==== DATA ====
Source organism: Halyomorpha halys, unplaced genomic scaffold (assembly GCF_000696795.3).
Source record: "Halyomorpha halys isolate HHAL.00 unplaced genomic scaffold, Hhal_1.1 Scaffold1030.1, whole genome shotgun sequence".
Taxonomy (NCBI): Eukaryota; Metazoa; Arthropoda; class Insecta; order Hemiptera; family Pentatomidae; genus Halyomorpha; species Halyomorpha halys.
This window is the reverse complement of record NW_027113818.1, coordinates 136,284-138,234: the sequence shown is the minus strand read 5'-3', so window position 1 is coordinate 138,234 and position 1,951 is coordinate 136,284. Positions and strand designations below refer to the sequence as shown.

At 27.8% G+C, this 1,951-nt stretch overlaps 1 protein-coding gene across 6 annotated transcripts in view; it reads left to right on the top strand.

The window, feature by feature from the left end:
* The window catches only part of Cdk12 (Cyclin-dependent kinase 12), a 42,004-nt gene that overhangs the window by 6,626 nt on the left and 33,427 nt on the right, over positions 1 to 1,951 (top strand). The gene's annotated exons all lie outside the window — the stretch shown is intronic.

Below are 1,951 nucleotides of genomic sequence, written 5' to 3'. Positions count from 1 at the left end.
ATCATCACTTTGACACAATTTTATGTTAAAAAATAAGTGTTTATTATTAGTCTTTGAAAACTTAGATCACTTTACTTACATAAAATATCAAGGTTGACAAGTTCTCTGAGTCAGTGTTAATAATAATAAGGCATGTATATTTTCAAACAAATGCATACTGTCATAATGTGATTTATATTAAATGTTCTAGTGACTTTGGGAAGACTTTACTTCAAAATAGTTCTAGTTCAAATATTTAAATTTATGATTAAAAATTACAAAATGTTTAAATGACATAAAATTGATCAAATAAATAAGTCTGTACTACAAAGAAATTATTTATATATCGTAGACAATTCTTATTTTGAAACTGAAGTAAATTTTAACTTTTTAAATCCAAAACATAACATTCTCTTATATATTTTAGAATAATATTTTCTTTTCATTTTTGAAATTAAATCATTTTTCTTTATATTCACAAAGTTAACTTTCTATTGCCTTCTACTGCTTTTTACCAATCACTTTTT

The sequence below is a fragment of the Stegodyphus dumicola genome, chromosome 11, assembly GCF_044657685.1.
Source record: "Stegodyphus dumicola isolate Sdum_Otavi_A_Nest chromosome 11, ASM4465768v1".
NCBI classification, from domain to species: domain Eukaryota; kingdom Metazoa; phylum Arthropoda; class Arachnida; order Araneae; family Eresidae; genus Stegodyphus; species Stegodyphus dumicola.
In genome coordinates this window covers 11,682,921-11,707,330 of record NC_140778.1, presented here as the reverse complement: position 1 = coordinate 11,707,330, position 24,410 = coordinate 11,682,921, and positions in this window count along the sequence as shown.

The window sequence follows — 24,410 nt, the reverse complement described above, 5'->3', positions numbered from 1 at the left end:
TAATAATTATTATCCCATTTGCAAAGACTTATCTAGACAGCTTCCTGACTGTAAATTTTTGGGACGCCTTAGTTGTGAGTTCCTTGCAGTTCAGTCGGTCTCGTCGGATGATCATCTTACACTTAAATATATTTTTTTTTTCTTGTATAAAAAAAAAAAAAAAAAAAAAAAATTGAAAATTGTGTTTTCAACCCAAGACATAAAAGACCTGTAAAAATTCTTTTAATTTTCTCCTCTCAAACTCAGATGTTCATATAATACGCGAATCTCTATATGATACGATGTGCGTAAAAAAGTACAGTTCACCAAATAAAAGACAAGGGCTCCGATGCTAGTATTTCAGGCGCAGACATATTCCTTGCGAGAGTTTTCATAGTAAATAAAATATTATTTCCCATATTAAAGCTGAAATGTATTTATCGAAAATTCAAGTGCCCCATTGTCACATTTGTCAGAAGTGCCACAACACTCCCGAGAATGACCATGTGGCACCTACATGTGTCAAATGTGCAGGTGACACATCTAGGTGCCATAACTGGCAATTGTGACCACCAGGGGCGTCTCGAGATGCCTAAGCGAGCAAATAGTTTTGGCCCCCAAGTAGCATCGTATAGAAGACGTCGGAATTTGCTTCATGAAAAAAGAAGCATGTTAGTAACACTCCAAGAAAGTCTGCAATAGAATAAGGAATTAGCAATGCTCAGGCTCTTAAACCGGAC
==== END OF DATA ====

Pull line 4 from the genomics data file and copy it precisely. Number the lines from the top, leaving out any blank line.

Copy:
This window is the reverse complement of record NW_027113818.1, coordinates 136,284-138,234: the sequence shown is the minus strand read 5'-3', so window position 1 is coordinate 138,234 and position 1,951 is coordinate 136,284. Positions and strand designations below refer to the sequence as shown.